With Lethal Injections Harder To Come By, Some States Are Turning To Firing Squads

South Carolina’s Republican governor signed a bill into law last week that sounds like it’s from a different century: Death row inmates must choose whether to be executed by the electric chair or a firing squad if lethal injection drugs are unavailable.

Lethal injection is the preferred method of execution in states that have the death penalty. But in recent years, they’ve had difficulty obtaining lethal injection drugs as pharmaceutical companies blocked their drugs from being used in executions.

In South Carolina, the state’s supply of lethal injection drugs expired while death row inmates’ cases went through appeals. Under the state’s previous law, prisoners on death row could choose lethal injection or the electric chair. The inmates have chosen lethal injection and, as a result, have not been executed as the state has no more of the drugs needed.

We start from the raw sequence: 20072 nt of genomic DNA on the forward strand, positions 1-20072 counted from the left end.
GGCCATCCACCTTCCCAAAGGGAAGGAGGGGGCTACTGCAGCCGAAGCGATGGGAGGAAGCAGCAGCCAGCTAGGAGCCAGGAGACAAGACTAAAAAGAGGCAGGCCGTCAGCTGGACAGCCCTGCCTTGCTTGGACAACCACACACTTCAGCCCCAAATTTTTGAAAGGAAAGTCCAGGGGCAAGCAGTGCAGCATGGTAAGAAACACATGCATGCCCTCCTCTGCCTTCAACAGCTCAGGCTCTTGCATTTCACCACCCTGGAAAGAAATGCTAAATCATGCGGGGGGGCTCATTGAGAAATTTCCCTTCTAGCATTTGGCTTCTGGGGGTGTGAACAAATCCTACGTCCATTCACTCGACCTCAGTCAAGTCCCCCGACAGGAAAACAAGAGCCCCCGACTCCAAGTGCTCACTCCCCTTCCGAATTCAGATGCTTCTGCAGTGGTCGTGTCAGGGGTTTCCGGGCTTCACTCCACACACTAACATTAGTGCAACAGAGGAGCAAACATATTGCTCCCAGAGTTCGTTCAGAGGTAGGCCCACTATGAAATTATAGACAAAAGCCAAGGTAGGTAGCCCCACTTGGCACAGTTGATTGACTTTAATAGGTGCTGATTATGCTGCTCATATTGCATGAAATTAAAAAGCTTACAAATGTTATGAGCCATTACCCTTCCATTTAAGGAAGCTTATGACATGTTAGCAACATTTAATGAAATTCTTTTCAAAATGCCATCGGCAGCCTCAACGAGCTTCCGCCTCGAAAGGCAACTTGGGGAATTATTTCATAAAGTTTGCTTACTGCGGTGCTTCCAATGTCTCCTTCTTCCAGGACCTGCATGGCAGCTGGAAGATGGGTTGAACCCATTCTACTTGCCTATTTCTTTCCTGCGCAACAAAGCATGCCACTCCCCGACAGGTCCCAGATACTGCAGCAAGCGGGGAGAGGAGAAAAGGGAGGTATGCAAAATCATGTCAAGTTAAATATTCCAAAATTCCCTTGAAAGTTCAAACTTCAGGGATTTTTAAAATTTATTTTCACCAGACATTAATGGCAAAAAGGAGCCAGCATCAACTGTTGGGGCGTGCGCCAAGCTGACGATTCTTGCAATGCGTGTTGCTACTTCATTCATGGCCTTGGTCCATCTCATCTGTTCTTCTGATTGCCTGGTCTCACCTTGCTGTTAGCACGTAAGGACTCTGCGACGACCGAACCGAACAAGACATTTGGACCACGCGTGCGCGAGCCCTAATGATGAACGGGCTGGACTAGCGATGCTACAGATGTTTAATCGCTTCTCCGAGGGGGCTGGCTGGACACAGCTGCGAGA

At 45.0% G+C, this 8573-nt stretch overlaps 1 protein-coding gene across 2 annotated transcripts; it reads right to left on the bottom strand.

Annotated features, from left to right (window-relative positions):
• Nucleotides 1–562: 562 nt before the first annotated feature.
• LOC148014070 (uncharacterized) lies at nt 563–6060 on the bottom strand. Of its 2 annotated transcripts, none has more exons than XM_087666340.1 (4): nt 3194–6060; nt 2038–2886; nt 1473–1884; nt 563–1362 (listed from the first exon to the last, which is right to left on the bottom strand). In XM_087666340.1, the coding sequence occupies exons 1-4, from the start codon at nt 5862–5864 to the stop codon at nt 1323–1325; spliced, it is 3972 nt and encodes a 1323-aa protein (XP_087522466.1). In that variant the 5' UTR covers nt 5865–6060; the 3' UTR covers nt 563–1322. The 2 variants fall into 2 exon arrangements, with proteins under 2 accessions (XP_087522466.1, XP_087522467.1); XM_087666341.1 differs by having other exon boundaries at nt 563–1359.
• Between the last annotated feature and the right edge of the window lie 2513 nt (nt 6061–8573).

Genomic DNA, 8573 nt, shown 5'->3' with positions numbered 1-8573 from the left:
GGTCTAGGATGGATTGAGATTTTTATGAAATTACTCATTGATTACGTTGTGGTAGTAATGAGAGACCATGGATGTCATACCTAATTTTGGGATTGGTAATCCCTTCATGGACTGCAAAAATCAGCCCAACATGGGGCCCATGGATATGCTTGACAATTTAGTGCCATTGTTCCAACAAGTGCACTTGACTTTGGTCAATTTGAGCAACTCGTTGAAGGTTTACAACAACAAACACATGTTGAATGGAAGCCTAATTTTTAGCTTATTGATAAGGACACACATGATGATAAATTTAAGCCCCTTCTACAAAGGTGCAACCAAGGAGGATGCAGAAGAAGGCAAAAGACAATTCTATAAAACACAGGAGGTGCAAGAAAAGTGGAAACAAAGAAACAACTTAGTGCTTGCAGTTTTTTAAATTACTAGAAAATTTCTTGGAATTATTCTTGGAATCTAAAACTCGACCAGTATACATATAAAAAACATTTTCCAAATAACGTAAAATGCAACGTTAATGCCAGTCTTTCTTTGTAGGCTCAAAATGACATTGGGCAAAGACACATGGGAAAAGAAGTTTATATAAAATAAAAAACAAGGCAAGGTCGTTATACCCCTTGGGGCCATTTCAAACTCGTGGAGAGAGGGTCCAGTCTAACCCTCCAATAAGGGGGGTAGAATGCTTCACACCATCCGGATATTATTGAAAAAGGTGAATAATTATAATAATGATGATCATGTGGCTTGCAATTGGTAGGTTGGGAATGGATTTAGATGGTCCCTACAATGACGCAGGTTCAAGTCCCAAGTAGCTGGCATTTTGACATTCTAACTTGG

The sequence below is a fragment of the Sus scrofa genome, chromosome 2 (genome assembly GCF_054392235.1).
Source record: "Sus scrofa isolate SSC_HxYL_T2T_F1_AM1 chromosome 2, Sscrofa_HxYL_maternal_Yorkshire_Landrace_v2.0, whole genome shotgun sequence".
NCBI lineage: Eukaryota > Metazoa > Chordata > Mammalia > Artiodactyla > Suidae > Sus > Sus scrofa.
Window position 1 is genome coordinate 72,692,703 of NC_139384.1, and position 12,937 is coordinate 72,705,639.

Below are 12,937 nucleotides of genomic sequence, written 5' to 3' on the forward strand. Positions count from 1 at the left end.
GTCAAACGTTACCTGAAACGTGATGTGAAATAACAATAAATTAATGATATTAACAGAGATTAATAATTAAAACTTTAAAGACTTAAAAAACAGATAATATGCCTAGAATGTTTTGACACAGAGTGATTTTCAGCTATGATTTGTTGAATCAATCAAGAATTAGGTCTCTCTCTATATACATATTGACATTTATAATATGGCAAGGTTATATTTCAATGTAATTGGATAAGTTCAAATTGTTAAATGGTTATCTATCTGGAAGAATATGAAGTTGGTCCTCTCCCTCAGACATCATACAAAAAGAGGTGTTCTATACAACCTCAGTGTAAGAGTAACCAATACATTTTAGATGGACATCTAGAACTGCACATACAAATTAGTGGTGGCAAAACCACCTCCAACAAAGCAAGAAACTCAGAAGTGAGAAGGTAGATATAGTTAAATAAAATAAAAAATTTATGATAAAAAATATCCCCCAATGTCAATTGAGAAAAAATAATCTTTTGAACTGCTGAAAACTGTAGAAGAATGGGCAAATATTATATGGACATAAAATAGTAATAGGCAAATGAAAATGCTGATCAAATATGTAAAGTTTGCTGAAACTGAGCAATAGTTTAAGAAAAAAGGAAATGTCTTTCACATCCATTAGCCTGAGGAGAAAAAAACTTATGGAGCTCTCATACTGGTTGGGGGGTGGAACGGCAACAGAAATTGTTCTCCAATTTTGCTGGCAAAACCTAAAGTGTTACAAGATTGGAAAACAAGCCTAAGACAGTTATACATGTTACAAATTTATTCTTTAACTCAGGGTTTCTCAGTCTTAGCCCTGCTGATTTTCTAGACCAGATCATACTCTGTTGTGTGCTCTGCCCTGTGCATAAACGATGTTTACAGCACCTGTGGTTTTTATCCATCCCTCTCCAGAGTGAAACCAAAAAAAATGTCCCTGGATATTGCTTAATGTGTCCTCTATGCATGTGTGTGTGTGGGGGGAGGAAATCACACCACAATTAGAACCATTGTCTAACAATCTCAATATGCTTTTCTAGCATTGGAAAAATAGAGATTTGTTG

South Carolina has not executed anyone in a decade.

When states can’t get lethal drugs

Robert Dunham, executive director of the Death Penalty Information Center, says that states have reacted to their inability to get the drugs in various ways.

Some states, Dunham says, have tried to obtain the drugs either on the gray market or through subterfuge.

Some states have switched to drugs they can obtain through compounding pharmacies — though pharmacy associations have adopted resolutions urging their members not to facilitate in executions.

Many states have halted executions, whether by abolishing the death penalty or by simply not carrying out executions.

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